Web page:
Petitioners tried to oppose the issuance,[18] but on January 30, 2003, the RTC granted the petition and TCT No. T-59882 was later issued in the name of Margarito.[19] On January 12, 2004, petitioners registered an Adverse Claim over the Sta. Monica property, which was annotated on TCT No. T- 59882.[20]

Failing to settle their differences, petitioners subsequently instituted a Complaint for Partition and Accounting with Prayer for Temporary Restraining Order and/or Writ of Preliminary Injunction docketed as Civil Case No. SP-6064(04) before the RTC of San Pablo City, Branch 32, over several properties against herein respondent Margarito, the Spouses Marconi de Villa and Florencia Bautista, and the Spouses Senen Cabrera and Ester Bautista.[21] Petitioners averred that Margarito and the others refused to heed their oral and written demands for the partition of the properties they co­-owned, which included the Sta. Monica property.[22]

On April 23, 2004, the parties filed a “”Partial Settlement”” manifesting that they have entered into an amicable settlement over the other properties involved in the complaint.[23] In a Decision[24] dated April 28, 2004, the RTC approved the compromise agreement.

Since no settlement was reached as regards the Sta. Monica property, petitioners presented copies of their bank transactions with Far East Bank to support their claim of co-ownership over the same.[25] They also presented an undated, unnotarized, and without the name of the vendee Kasulatan ng Bilihang Tuluyan (blank Kasulatan), which Amelia purportedly executed and signed disposing the subject property in favor of the Bautista siblings.[26] Petitioner Carmelita also alleged that the duplicate copy of TCT No. T-2371 in the name of Amelia was in her possession and was never lost.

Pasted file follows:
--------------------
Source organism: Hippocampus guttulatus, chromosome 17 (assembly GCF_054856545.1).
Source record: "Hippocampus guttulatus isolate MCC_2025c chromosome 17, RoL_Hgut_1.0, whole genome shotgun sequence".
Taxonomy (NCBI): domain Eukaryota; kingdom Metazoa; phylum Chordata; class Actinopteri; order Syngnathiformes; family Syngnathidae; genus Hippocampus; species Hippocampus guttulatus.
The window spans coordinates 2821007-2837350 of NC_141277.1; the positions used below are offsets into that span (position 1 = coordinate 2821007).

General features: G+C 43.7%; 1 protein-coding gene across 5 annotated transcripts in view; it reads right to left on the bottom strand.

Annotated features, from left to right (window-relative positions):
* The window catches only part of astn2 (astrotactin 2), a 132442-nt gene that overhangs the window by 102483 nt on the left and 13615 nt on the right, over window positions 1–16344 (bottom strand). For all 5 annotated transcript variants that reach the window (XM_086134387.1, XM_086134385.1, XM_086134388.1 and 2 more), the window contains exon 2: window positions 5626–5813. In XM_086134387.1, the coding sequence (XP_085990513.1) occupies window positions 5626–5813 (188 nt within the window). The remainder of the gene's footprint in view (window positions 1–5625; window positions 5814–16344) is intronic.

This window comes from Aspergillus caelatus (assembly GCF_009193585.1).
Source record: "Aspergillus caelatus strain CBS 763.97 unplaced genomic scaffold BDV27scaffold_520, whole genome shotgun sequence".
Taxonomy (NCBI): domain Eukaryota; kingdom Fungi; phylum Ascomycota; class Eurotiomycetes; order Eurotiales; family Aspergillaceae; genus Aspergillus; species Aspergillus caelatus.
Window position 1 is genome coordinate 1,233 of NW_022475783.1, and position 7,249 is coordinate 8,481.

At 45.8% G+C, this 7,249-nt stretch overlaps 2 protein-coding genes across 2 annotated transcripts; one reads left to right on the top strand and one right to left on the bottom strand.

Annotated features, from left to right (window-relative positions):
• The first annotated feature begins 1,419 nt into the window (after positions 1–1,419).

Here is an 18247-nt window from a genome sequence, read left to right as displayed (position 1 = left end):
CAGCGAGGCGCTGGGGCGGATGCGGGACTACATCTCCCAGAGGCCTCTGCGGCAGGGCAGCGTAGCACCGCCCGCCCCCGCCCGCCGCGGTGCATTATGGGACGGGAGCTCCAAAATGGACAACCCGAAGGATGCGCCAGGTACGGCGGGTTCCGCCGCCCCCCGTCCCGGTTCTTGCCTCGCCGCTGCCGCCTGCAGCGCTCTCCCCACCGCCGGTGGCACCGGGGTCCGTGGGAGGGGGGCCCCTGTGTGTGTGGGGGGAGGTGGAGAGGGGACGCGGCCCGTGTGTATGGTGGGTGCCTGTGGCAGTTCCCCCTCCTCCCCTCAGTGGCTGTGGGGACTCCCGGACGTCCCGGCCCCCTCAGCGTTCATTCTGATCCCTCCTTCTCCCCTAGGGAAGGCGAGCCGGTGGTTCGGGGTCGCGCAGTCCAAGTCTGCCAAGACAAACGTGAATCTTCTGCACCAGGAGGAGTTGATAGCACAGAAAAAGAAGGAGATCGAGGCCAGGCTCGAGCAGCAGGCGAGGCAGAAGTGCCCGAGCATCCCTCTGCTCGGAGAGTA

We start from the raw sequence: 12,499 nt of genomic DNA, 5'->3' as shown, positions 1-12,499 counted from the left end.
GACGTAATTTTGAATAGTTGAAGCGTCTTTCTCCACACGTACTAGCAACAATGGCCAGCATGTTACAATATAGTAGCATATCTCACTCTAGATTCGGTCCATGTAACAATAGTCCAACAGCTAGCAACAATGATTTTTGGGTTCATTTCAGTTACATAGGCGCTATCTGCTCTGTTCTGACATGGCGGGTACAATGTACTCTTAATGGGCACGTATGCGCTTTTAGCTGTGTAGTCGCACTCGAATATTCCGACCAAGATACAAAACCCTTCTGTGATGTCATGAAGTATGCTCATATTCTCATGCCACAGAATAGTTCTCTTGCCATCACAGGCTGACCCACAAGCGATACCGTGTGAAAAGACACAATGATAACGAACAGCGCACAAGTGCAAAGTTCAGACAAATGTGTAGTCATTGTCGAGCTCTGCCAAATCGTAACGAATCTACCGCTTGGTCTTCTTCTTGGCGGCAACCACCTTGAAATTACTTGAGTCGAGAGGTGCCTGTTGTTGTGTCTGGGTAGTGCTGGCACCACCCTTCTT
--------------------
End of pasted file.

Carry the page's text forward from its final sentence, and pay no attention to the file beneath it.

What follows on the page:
For his part, Margarito asseverated that he exclusively owns the property in controversy since he used his personal funds in purchasing the land.[27] Margarito presented TCT No. T-59882 covering the Sta. Monica property, and the Tax Declaration and Receipts thereof.[28]

On February 16, 2009, the RTC ruled in favor of the petitioners and declared, among other things, that the Sta. Monica property was commonly owned by the siblings.[29] The RTC also ordered that the property be partitioned among all of them and that an accounting of its income be held. The dispositive portion of the decision reads:

WHEREFORE, judgment is hereby rendered, as follows:

a. Declaring the lot covered by Transfer Certificate of Title No. T-59882, with an area of 25,578 square meters, situated at Barangay Sta. Monica, San Pablo City, as commonly owned by the plaintiffs and defendants;

b. Ordering the partition of the lot covered by Transfer Certificate of Title No. T-59882 between and among Manuel L. Bautista, Carmelita B. Sahagun, Margarito L. Bautista, Florencia Bautista De Villa, Aniano L. Bautista and Ester B. Cabrera;

c. Ordering defendant Margarito Bautista to render an accounting of all the income from the subject lot in litigation from November 28, 2002, up to the present, until the rendition of the account; and d. Directing defendant Margarito Bautista to deliver to the plaintiffs and the other defendant their respective shares of the income derived from the lot in litigation starting November 28, 2002.